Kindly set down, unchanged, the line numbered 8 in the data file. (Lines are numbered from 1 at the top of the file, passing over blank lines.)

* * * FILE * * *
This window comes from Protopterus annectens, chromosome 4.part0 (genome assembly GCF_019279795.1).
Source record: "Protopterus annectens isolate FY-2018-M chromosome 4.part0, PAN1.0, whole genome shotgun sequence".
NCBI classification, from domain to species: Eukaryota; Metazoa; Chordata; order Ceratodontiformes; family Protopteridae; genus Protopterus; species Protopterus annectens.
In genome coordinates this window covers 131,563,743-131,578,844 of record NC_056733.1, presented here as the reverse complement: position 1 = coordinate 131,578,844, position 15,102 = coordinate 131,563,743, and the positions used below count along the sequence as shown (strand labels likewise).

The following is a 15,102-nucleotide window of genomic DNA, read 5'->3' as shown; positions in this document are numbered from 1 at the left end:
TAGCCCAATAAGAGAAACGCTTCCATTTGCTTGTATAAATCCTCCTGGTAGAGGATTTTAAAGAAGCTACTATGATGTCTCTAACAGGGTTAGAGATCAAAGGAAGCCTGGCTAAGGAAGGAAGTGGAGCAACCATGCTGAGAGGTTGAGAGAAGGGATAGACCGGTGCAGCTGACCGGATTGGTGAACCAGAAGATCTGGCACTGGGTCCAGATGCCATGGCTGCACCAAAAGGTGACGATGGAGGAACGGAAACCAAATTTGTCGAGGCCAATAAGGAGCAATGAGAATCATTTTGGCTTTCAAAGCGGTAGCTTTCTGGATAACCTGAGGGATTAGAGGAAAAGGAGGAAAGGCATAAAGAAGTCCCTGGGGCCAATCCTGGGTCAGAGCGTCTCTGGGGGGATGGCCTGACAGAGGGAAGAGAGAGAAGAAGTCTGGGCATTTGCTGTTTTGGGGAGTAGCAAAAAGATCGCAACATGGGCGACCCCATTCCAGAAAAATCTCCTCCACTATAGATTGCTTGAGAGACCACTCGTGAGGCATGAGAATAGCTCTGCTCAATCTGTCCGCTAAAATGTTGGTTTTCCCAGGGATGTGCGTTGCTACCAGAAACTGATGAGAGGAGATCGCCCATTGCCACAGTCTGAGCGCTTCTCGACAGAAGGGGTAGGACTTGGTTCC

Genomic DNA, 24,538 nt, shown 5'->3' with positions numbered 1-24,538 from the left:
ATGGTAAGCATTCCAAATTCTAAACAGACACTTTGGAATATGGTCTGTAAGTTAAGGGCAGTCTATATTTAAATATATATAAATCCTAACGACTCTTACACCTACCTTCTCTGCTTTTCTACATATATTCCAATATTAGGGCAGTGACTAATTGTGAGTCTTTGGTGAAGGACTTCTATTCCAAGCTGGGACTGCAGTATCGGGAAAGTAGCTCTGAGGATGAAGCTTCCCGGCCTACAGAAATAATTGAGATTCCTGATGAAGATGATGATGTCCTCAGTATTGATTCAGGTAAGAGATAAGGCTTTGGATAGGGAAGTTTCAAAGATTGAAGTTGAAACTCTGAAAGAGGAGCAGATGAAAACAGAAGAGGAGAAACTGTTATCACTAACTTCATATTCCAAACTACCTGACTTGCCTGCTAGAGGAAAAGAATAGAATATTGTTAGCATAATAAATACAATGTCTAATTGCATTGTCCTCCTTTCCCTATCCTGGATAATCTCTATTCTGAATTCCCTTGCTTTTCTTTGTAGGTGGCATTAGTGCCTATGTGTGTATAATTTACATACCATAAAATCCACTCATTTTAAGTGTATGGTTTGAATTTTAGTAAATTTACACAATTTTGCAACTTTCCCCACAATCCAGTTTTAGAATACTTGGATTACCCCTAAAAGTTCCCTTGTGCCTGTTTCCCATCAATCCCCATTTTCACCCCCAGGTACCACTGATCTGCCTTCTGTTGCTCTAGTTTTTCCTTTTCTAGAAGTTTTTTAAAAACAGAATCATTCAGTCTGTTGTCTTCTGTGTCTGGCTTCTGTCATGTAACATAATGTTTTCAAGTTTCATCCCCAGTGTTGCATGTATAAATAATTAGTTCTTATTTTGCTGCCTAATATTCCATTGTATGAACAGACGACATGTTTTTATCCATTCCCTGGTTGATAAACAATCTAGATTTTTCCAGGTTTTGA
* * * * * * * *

ATGGTAAGCATTCCAAATTCTAAACAGACACTTTGGAATATGGTCTGTAAGTTAAGGGCAGTCTATATTTAAATATATATAAATCCTAACGACTCTTACACCTACCTTCTCTGCTTTTCTACATATATTCCAATATTAGGGCAGTGACTAATTGTGAGTCTTTGGTGAAGGACTTCTATTCCAAGCTGGGACTGCAGTATCGGGAAAGTAGCTCTGAGGATGAAGCTTCCCGGCCTACAGAAATAATTGAGATTCCTGATGAAGATGATGATGTCCTCAGTATTGATTCAGGTAAGAGATAAGGCTTTGGATAGGGAAGTTTCAAAGATTGAAGTTGAAACTCTGAAAGAGGAGCAGATGAAAACAGAAGAGGAGAAACTGTTATCACTAACTTCATATTCCAAACTACCTGACTTGCCTGCTAGAGGAAAAGAATAGAATATTGTTAGCATAATAAATACAATGTCTAATTGCATTGTCCTCCTTTCCCTATCCTGGATAATCTCTATTCTGAATTCCCTTGCTTTTCTTTGTAGGTGGCATTAGTGCCTATGTGTGTATAATTTACATACCATAAAATCCACTCATTTTAAGTGTATGGTTTGAATTTTAGTAAATTTACACAATTTTGCAACTTTCCCCACAATCCAGTTTTAGAATACTTGGATTACCCCTAAAAGTTCCCTTGTGCCTGTTTCCCATCAATCCCCATTTTCACCCCCAGGTACCACTGATCTGCCTTCTGTTGCTCTAGTTTTTCCTTTTCTAGAAGTTTTTTAAAAACAGAATCATTCAGTCTGTTGTCTTCTGTGTCTGGCTTCTGTCATGTAACATAATGTTTTCAAGTTTCATCCCCAGTGTTGCATGTATAAATAATTAGTTCTTATTTTGCTGCCTAATATTCCATTGTATGAACAGACGACATGTTTTTATCCATTCCCTGGTTGATAAACAATCTAGATTTTTCCAGGTTTTGA